The UK Government’s recent review of framework contracts – Constructing the Gold Standard – An Independent Review of Public Sector Construction Frameworks – provides important insights on how strategic collaboration contracts could be used by the Australian construction sector to continuously improve construction outcomes, including by breaking the cycle of lost learning, reducing the sector’s excessive reliance on competitive tendering and leveraging the prospect of further work to attract increased supplier commitments to productivity enhancing investments.

A strategic collaboration contract is a long-term multi-party contract that an asset owner puts in place with its panel of contractors/suppliers.  A diagrammatic overview of the structure is shown below:

The strategic collaboration contract is built around the asset owner’s forward project and work program, and the actions that the parties will take to improve value over the course of its delivery, including between project awards.

A credible pipeline of work is needed to drive strategic planning, investment and continuous improvement from all involved.  Without it, the confidence that suppliers need, that they will obtain a fair return on the investments involved in implementing actions to improve value, will be lacking.

A strategic collaboration contract should:

  • record the strategic outcomes that the parties are seeking to achieve over the term of the contract, including improving value for the owner and generating fair returns for the suppliers;
  • align the commercial interests of the parties to the achievement of the strategic outcomes through KPIs and incentives;
  • commit the parties to working collaboratively towards achieving the strategic outcomes;
  • capture current and future proposals from its panel members for achieving those outcomes, including proposed investments to improve productivity;
  • provide the machinery needed to develop a timetable of strategic actions to improve integration, information sharing, productivity, value and outcomes, for example using modern method of construction, digital technologies, early supplier involvement and supply chain collaboration;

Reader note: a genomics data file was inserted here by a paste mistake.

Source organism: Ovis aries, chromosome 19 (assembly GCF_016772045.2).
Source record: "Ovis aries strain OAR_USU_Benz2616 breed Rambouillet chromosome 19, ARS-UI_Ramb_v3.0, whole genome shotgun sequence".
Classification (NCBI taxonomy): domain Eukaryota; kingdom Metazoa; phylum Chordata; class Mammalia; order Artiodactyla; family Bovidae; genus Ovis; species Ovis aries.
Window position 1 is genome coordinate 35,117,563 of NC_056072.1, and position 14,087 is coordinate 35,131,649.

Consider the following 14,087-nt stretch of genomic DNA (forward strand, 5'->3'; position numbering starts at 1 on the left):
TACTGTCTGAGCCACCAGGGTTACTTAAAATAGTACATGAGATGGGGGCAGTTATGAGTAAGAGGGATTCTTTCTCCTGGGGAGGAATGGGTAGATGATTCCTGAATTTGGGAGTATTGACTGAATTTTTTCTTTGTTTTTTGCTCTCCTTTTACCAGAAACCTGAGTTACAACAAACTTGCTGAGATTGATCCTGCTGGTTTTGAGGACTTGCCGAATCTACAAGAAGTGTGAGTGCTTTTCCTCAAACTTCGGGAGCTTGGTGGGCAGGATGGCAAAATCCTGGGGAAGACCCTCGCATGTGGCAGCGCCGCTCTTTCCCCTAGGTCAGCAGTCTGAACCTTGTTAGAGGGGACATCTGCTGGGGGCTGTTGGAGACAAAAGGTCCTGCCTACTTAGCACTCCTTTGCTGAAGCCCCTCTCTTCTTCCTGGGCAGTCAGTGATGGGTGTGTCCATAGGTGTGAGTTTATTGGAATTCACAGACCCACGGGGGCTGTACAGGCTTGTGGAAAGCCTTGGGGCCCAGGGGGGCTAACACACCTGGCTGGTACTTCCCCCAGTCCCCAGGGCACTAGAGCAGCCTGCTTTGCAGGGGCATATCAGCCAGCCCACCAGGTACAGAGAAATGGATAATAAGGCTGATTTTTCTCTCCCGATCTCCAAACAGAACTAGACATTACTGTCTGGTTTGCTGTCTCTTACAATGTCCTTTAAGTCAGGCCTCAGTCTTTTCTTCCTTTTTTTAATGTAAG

• provide transparent project/work allocation procedures that reduce the need for mini-competitions and their associated drain on resources that could otherwise be invested in initiatives for improving value or reducing risk, or in optimising the delivery of projects already awarded;
  • provide transparent payment models, performance measurement and incentives that will drive value and a fair return to suppliers, rather than a race to the bottom;
  • maximise consensus decision making that supports mutual understanding, effective problem solving and dispute avoidance.

Strategic collaboration contracts are rare in the Australian construction sector, although the Level Crossing Removal Programme, the MRPV’s Program Delivery Approach and Sydney Water’s Partnering for Success approach are notable exceptions.

The long-term nature of strategic collaboration contracts, coupled with their focus on longer-term initiatives that can be progressed before, during and in-between projects, can break the cycle of lost learning that occurs (as project teams disband following each project) and harness the power of aligned interests to continuously improve value and risk management over the long term.

With a credible long-term pipeline of work, strategic collaboration contracts can underwrite investments that will deliver productivity improvements over the longer term including the development and use of digital technologies and offsite manufacturing.

Strategic collaboration contracts can promote early supply chain involvement (ESI), which extends the concept of early contractor involvement (ECI) by formally engaging the tier 1 contractor(s) alongside tier 2 and tier 3 subcontractors and suppliers in the pre-construction phase to provide input into the design, costing, risk management and structuring of a project.  The UK review found that despite a wealth of evidence that ESI improves value (by about 10% on average), the worrying trend is that many project owners do not adopt ESI for project awards because of the cost and time involved.

Depending on the scope of the strategic collaboration, different projects may demand different delivery models.  The strategic collaboration contract could:

  • allow the owner and relevant panel members to jointly assess and decide the most appropriate delivery model for each project or program of work; or
  • reserve this decision for the owner, after consulting with the relevant panel members.

The strategic collaboration contract should attach or identify the form(s) of project contract that will be used for different delivery models to provide consistent foundations and create mutual confidence, avoid the wasted cost and time required to implement multiple bespoke forms, and provide a consistent basis for training, guidance and exchanges of experience.

Finally, properly deployed and supported with ‘should cost benchmarks’ and appropriate anti-corruption mechanisms, strategic collaboration contracts can also provide the mechanisms that Australian project owners need to overcome their excessive use of competitively tendered fixed price project contracts to demonstrate value for money, and the associated waste of scarce losing bidder resources.

Guest author: Owen Hayford, Principal, Infralegal

Want to learn more?

This article is based on a more detailed paper that Owen Hayford has prepared that can be accessed here.

Owen’s paper draws from the UK review report authored by Professor David Mosey – Constructing the Gold Standard – An Independent Review of Public Sector Construction Frameworks – which can be accessed at here.